Who would have thought that we as a Nation would be going through such financial turmoil just a few short years ago…
We were at a family BBQ yesterday, and as we followed our GPS to our destination we were saddened but not surprised of all the homes that were boarded up with “No Trespassing” Signs. Not to mention all of the commercial buildings along the freeway with huge banners “For Lease” in what seemed to be every shopping center we passed.
It’s painfully obvious that our economy has a way to go on the long road to recovery, and I think it’s going to get worse before it gets better.
Now, let me get to the subject of Short Sales and Foreclosures.
Many homeowners are still confused about the difference, and one crucial element that is missed by not understanding a foreclosure is that if you have a second on your home mortgage like a Home Equity Line of Credit or an 80 20 loan/meaning that you have a first lien holder and a second lien holder if you foreclose you still owe the money to those “second” lien holders.
I’m not an attorney and do suggest you speak to a knowledgeable attorney on this subject before making these types of decisions. In most cases, your going to want to do a Short Sale. A Short Sale will allow you to have minimal long term negative ramifications to your credit, in fact, we are seeing “new consumer debt” being accrued within months of a completed short sale. What this means is that creditors view a short sale as a responsible way to deal with an unfortunate situation.
I’ll share a call with you that I took last week from a very wealthy elderly man that had called looking for direction…
Mr. “Smith” called and explained that he had moved out of state and owned many homes throughout the United States and all of these homes were upside down in equity. His main concern was a home that was here in California, he was over a $100,000 upside down and was not planning on moving back to California. The home was a true showplace and up until recently had been “rented” by a family member. Now the home was sitting vacant, the mortgage payment was very high in comparison to the rent the market would bring.
After a very lengthy conversation with Mr. “Smith” he had shared that his wealth, his life long saving had dwindled to nearly nothing…during the past two years he had used over ONE Million Dollars to continue making payments on his homes, although they were all grossly underwater. Mr “Smith” shared that he was proud that he had done his best to be moral and do the “right” thing by “spending” his life long savings.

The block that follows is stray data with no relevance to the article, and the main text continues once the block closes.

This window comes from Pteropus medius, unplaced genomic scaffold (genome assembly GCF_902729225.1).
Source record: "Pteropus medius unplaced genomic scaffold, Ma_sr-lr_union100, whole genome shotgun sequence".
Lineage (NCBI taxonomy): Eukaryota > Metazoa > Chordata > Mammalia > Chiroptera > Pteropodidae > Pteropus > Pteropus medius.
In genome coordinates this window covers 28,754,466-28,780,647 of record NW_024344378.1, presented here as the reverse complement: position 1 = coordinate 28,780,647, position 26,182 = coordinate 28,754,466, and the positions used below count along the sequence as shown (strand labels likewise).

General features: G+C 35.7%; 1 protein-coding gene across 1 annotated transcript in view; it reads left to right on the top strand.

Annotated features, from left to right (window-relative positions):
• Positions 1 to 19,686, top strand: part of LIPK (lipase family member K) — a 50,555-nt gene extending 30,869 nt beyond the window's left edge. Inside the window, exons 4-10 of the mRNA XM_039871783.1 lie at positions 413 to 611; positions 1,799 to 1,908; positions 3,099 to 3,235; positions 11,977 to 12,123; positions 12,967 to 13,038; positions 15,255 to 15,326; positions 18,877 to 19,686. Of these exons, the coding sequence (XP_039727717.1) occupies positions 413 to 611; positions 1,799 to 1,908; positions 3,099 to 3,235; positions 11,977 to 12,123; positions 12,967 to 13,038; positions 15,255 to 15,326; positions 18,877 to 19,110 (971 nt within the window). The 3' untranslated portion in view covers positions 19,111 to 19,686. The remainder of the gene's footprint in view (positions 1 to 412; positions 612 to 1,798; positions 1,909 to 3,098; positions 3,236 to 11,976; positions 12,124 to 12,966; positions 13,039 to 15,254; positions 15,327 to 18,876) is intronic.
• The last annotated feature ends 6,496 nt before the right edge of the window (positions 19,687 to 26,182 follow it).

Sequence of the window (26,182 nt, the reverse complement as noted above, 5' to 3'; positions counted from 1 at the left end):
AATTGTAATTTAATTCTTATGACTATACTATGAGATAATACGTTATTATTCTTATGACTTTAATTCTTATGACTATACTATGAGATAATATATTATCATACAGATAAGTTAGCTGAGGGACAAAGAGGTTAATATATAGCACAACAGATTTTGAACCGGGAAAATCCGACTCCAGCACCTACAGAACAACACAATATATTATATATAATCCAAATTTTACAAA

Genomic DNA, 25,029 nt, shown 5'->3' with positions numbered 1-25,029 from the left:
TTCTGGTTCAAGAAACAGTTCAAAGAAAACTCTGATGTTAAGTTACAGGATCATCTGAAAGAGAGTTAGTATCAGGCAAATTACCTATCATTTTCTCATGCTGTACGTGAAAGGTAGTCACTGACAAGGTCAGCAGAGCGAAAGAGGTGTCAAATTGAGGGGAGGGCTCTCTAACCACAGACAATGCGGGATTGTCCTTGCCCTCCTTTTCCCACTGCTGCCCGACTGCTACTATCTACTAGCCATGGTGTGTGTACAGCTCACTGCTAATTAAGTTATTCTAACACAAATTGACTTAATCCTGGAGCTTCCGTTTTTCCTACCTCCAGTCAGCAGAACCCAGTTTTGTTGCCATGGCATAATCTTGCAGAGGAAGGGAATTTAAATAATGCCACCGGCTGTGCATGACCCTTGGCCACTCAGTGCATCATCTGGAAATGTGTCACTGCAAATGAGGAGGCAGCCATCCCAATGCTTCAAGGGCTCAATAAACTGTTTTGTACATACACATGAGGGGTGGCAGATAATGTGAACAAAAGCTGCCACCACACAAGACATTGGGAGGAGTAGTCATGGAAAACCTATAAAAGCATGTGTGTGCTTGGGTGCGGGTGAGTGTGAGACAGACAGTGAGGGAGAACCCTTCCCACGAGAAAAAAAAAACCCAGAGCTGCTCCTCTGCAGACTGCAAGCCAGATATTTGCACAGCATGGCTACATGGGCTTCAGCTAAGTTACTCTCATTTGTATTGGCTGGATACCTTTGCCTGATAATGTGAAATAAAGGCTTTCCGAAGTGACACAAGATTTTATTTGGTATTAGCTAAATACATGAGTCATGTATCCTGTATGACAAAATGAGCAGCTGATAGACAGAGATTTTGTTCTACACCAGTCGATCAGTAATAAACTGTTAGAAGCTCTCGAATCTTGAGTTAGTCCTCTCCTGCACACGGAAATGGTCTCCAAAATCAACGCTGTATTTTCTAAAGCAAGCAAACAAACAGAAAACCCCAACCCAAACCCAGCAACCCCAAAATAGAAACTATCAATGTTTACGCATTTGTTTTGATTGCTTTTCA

I felt such sorrow for Mr. “Smith”, no one at the mortgage companies cares that he has nothing left. Mr. “Smith” is in his 70′s and will not be able to financially regain what he has spent from his life savings trying to “Do the right thing”. What will happen to him I wondered as I took the listing for his home here in California?
I’m not advocating being irresponsible, I’m telling you to be responsible and think about your future. Who will take care of you and your family once you’ve gone through your savings and find that you are out of options and must move from your house. Now you have no resources to move on…
No one could have predicted that the housing market would crash and burn the way it did, unemployment hitting record highs. But you can do something for yourself and your future now…
Choosing to do a Short Sale does not mean you are destitute.
“Hardships” come in many scenarios, Here are a few examples of immanent foreclosure ( Banks use this term when approving Short Sales)
- Change in income
- Relocation for Employment
- Change in family size…you’ve had a baby
- Child Care Expenses
- Taking Care of an Elderly Parent
- Taking Care of an Adult Child due to a hardship they have suffered
- Medical Bills
- Increased living expenses no increase in income, example…higher utility bills, gas prices, food prices, school, insurance, mortgage payments